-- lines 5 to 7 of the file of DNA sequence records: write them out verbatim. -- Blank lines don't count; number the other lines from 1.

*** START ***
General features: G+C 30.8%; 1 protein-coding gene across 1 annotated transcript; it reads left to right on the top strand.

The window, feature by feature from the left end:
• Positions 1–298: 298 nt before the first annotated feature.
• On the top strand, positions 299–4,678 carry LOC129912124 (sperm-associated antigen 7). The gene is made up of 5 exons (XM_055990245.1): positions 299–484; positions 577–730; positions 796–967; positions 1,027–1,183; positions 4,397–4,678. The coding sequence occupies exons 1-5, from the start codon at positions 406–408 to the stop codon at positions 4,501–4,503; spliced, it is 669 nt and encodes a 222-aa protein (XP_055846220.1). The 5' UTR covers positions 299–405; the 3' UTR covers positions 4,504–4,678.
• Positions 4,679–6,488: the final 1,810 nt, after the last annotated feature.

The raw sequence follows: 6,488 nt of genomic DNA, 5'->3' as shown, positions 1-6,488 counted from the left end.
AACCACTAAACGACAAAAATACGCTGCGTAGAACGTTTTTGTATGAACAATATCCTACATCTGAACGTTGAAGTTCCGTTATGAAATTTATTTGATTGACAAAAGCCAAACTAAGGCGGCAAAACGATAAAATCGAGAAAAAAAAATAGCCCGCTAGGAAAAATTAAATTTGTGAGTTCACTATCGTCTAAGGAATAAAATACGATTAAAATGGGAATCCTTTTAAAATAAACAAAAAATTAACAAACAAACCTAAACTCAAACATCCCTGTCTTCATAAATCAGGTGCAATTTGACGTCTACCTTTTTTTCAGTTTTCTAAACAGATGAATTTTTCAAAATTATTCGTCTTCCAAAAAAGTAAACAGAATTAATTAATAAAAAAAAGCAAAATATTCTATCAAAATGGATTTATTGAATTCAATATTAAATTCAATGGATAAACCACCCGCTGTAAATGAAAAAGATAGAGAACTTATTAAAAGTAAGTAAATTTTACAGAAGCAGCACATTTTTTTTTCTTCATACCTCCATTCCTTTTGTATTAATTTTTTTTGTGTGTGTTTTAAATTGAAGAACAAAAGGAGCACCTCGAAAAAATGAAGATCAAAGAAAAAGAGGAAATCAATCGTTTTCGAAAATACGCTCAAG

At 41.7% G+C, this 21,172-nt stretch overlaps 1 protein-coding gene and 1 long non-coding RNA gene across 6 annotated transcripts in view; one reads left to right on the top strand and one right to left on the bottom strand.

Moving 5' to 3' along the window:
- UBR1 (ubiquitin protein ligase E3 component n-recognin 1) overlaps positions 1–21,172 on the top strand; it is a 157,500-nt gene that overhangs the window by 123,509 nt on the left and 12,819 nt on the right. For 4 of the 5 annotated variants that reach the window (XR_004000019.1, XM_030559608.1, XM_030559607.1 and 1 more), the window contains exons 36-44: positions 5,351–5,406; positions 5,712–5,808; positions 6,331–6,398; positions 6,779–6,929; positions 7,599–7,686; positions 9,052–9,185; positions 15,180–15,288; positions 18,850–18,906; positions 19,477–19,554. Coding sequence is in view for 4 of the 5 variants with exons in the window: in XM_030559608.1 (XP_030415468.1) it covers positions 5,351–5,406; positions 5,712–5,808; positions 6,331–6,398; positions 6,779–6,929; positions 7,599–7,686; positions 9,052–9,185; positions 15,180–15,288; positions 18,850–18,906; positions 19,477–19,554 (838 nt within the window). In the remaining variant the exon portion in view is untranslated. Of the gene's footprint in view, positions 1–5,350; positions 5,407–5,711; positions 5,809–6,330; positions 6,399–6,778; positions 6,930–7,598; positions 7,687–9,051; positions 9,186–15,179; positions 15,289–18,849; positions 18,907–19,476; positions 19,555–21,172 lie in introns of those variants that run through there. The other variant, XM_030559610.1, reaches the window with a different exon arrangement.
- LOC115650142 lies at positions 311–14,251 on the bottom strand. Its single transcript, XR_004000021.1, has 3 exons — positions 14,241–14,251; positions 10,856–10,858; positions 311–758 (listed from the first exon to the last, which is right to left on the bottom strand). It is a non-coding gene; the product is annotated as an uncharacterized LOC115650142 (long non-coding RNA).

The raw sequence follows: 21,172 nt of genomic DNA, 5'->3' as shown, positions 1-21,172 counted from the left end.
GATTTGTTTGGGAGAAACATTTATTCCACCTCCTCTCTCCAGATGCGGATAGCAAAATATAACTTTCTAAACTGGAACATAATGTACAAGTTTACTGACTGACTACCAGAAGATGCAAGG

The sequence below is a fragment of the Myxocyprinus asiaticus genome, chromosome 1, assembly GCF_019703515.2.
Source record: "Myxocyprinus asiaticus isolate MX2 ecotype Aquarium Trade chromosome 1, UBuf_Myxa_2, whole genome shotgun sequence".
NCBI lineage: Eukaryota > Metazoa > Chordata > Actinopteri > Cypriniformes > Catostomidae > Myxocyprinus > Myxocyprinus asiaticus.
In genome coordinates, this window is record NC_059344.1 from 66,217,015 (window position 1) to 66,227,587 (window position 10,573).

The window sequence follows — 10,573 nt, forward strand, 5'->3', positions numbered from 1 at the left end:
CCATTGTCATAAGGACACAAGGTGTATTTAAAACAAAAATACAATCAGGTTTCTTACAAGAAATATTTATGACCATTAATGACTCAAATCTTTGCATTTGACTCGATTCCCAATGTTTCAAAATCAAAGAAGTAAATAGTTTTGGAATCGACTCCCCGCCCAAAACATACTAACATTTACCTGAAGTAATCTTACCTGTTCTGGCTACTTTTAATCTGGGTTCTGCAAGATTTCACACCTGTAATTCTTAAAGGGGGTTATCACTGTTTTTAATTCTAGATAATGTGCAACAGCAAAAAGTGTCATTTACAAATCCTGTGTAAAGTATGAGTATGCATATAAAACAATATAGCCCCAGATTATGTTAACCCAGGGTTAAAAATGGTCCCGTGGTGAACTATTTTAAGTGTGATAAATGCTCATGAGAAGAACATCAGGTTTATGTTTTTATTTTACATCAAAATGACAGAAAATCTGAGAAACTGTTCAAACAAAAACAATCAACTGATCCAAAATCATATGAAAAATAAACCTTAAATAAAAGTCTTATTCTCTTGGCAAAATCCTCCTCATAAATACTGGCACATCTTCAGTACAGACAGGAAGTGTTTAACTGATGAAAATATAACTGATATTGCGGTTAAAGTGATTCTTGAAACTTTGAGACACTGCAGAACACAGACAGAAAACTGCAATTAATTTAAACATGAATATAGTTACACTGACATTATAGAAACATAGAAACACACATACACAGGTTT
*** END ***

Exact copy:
• Positions 4,679–6,488: the final 1,810 nt, after the last annotated feature.

The raw sequence follows: 6,488 nt of genomic DNA, 5'->3' as shown, positions 1-6,488 counted from the left end.
AACCACTAAACGACAAAAATACGCTGCGTAGAACGTTTTTGTATGAACAATATCCTACATCTGAACGTTGAAGTTCCGTTATGAAATTTATTTGATTGACAAAAGCCAAACTAAGGCGGCAAAACGATAAAATCGAGAAAAAAAAATAGCCCGCTAGGAAAAATTAAATTTGTGAGTTCACTATCGTCTAAGGAATAAAATACGATTAAAATGGGAATCCTTTTAAAATAAACAAAAAATTAACAAACAAACCTAAACTCAAACATCCCTGTCTTCATAAATCAGGTGCAATTTGACGTCTACCTTTTTTTCAGTTTTCTAAACAGATGAATTTTTCAAAATTATTCGTCTTCCAAAAAAGTAAACAGAATTAATTAATAAAAAAAAGCAAAATATTCTATCAAAATGGATTTATTGAATTCAATATTAAATTCAATGGATAAACCACCCGCTGTAAATGAAAAAGATAGAGAACTTATTAAAAGTAAGTAAATTTTACAGAAGCAGCACATTTTTTTTTCTTCATACCTCCATTCCTTTTGTATTAATTTTTTTTGTGTGTGTTTTAAATTGAAGAACAAAAGGAGCACCTCGAAAAAATGAAGATCAAAGAAAAAGAGGAAATCAATCGTTTTCGAAAATACGCTCAAG